"It's not much but it's ours"

Saturday, December 31, 2011


Murgh Makhani or Butter Chicken is a dish whose origins can be traced back to the middle of the 20th Century and a restaurant in Delhi named, The Moti Mahal.

The restaurant was, apparently, famous for its Tandoori chicken and the recipe developed as a way of using left over scraps of chicken which were cooked in a sauce made of cream, spices, tomatoes and, butter.

It is a cousin of the Chicken Tikka Masala, which some claim was an attempt by Bangladeshi cooks in British curry houses to recreate the Murgh Makhani.

Whatever the origins, the dish is one of the most delicious I have ever cooked and is definitely now a staple on menus for any Indian dinner parties I might throw.

Recipes vary, but I hope this one (and the accompanying pictures) might prove interesting enough for some of you try it and report back if you do.


8 Chicken Thighs (Boned, skinned and cut into 1in chunks)
2 tbsp Thick Yoghurt
1 Large White Onion (sliced)
Green Chili (deseeded & finely minced)
Ginger/Garlic Paste (Made by blending 2 in fresh ginger & 4 cloves
1 12oz Can Tomatoes
½ Cup Fresh Coriander Leaves
½ Cup Dried Fenugreek Leaves (Optional)
2 Cups of Chicken Stock
3 Tbsp Butter
¼ Cup Double (Heavy) Cream
1 Tsp Coriander Seeds
3 Whole Cloves
3 Green Cardamom
1 Tsp Ground Cumin
1 Tsp Chili Powder
1 Tsp GroundTurmeric
1 Tsp Ground Corriander
1 Tsp Sugar
1 Tsp Salt
1 Tsp Ground Ginger
1 Tsp Ground Cinnamon


Place the chicken pieces in a large bowl and add the yoghurt, half the ground spices, 2 tablespoons of the ginger/garlic paste, and half the minced chili.

Mix well, cover the bowl in cling film and allow to marinate for at least 2 hours. You can leave overnight, but don’t add the yoghurt until two hours before you need it as it can make the chicken mushy.

While the chicken is marinating, add 2 tbspn of vegetable oil to a pan and toss in the whole spices.

When the spices begin to pop, add in the onion and cook until soft and golden.

Add in the remaining ginger/garlic paste and cook until it loses its raw smell.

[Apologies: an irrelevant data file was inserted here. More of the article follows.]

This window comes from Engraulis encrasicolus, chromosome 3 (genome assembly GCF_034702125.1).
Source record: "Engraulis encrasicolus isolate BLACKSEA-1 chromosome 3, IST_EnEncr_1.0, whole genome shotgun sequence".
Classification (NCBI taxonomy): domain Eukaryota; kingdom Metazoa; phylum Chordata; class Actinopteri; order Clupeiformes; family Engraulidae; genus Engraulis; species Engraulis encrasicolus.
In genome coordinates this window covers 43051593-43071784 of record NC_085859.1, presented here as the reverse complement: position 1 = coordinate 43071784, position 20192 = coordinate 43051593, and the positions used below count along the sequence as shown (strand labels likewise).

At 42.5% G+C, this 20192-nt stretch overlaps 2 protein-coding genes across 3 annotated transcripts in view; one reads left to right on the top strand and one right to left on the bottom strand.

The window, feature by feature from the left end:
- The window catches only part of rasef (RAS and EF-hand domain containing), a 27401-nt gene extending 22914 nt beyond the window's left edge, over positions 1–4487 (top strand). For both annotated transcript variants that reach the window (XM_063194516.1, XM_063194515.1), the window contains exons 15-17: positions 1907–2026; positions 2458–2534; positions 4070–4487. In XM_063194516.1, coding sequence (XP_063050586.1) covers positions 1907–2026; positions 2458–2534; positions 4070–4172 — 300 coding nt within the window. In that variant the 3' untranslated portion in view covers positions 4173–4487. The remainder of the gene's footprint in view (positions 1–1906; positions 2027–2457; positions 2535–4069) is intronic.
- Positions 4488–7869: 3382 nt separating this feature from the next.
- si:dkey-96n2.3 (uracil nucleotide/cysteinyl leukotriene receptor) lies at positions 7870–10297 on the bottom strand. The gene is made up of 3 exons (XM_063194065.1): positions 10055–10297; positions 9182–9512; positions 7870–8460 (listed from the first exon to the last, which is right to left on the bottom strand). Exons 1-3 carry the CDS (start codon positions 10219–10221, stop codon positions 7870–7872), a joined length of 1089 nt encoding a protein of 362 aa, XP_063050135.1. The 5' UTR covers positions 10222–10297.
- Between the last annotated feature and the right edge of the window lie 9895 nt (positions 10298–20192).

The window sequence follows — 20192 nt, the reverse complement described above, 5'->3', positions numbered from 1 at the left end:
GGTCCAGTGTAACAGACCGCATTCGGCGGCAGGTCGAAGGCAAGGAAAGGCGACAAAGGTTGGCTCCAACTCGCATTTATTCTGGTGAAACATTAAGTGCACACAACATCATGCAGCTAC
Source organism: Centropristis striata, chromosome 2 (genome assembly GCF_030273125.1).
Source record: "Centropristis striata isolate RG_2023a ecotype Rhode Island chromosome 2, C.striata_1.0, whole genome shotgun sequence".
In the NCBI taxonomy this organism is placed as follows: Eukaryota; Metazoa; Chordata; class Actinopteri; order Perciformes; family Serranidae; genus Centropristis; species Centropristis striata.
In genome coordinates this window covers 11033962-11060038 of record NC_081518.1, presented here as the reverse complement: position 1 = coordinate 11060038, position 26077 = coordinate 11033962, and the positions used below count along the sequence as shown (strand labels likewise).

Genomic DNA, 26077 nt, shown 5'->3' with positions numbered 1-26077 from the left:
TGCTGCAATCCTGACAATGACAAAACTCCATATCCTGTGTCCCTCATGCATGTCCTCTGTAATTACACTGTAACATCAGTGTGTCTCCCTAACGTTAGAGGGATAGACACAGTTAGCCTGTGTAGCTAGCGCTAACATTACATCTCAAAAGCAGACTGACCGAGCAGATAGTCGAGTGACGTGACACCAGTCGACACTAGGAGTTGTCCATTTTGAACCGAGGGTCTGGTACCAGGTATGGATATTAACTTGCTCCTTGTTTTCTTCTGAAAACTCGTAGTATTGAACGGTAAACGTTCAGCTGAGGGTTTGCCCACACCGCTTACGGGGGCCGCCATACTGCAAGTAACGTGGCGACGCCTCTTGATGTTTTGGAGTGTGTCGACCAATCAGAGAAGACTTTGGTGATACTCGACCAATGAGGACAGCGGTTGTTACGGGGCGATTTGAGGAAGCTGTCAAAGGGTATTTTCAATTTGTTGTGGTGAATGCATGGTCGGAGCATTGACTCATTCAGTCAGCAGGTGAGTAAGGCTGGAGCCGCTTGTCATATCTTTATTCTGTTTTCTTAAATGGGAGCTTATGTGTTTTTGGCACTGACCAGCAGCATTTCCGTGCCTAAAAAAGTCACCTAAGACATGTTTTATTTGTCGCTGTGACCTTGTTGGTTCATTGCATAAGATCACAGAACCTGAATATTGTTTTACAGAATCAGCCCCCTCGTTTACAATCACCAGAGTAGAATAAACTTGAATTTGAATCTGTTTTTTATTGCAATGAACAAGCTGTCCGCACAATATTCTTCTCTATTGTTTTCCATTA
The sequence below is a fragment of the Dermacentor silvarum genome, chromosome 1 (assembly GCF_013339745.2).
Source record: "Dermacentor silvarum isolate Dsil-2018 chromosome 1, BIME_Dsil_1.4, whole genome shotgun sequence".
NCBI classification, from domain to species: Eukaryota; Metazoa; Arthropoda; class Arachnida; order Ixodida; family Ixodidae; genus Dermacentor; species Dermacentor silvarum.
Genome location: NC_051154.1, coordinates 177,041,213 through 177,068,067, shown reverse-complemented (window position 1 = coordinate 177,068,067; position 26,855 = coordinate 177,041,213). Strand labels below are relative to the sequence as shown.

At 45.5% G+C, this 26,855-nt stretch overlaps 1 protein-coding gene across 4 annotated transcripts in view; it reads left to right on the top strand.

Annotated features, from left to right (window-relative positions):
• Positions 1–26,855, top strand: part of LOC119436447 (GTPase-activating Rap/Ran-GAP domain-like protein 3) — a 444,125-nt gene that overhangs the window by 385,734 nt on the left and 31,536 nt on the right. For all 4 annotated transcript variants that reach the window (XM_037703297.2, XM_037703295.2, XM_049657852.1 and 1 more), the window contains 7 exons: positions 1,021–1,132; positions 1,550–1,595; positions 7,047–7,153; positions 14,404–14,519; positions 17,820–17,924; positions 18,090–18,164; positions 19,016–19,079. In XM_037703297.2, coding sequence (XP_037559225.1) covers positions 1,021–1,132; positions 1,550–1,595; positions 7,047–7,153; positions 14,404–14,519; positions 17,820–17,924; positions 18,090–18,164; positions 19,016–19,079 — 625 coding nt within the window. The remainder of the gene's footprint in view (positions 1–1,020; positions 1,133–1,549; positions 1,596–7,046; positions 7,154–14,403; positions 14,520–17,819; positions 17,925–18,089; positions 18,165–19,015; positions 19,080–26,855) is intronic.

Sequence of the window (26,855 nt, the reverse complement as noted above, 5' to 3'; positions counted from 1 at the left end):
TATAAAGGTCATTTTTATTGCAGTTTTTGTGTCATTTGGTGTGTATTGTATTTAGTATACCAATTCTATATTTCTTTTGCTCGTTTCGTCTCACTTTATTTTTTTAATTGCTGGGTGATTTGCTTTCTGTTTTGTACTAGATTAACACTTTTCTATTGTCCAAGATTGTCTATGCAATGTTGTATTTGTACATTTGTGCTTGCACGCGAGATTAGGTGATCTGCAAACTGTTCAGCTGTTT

Add in the remaining minced green chili and cook for a further 5 minutes.

Add in the remaining ground spices and cook for a further 5 minutes.

Add in the tomatoes, the chicken stock, half the fresh coriander leaves and the dried fenugreek leaves (if you are using them)

Simmer the sauce gently for 30 minutes and then blend with a hand blender (I also like to pass my sauce through a sieve at this point. This is optional, but gives a much smoother finished sauce)

While the sauce is reducing, place the marinated chicken pieces on a wire rack on a baking sheet.

Grill them under a hot grill for 5 minutes each side (if you have a BBQ, they are even better cooked that way).

They should begin to develop a little char on the outside, which adds to the final flavor of the dish, although do be careful that they don’t burn.

Reserve the chicken pieces, making sure to capture all their juices.

Add 3 tbsp of butter to a hot pan and allow to melt.

Return the sauce to the pan and add the heavy cream (reserving a little bit for garnish)
Cook the sauce until reduced by half.

Add the chicken pieces to the pan along with any juices they have released.

Cook the sauce gently until the chicken pieces are warmed through and the sauce has reduced to a thick gravy.

When ready to serve, garnish with the remaining fresh coriander leaf, drizzle with the remaining cream and serve with boiled rice and Indian breads to sop up the sauce.

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Wednesday, December 28, 2011


Dos Hermanos may not be exactly dead yet, but it’s certainly been coughing up blood lately.

HP seems to be eating all his meals in Chiswick these days, which is great for him, but wouldn’t make for fantastic reading. I, on the other hand, am all over the place and rarely get time to sit down to do the writing I am paid for let alone keeping you saps, suckers and ne’er do wells entertained with my Shavian musings.

So, here’s the deal. I shall continue to post when I can and, if you remain even vaguely interested, you can tune in every now and again to see what we are up too.

There won’t be many restaurant reviews anymore. As I said, HP will probably soon own a debenture at Hedone, and I don’t care enough about the Los Angeles dining scene to post a series of consistently expensive and mediocre meals just to keep the blog current.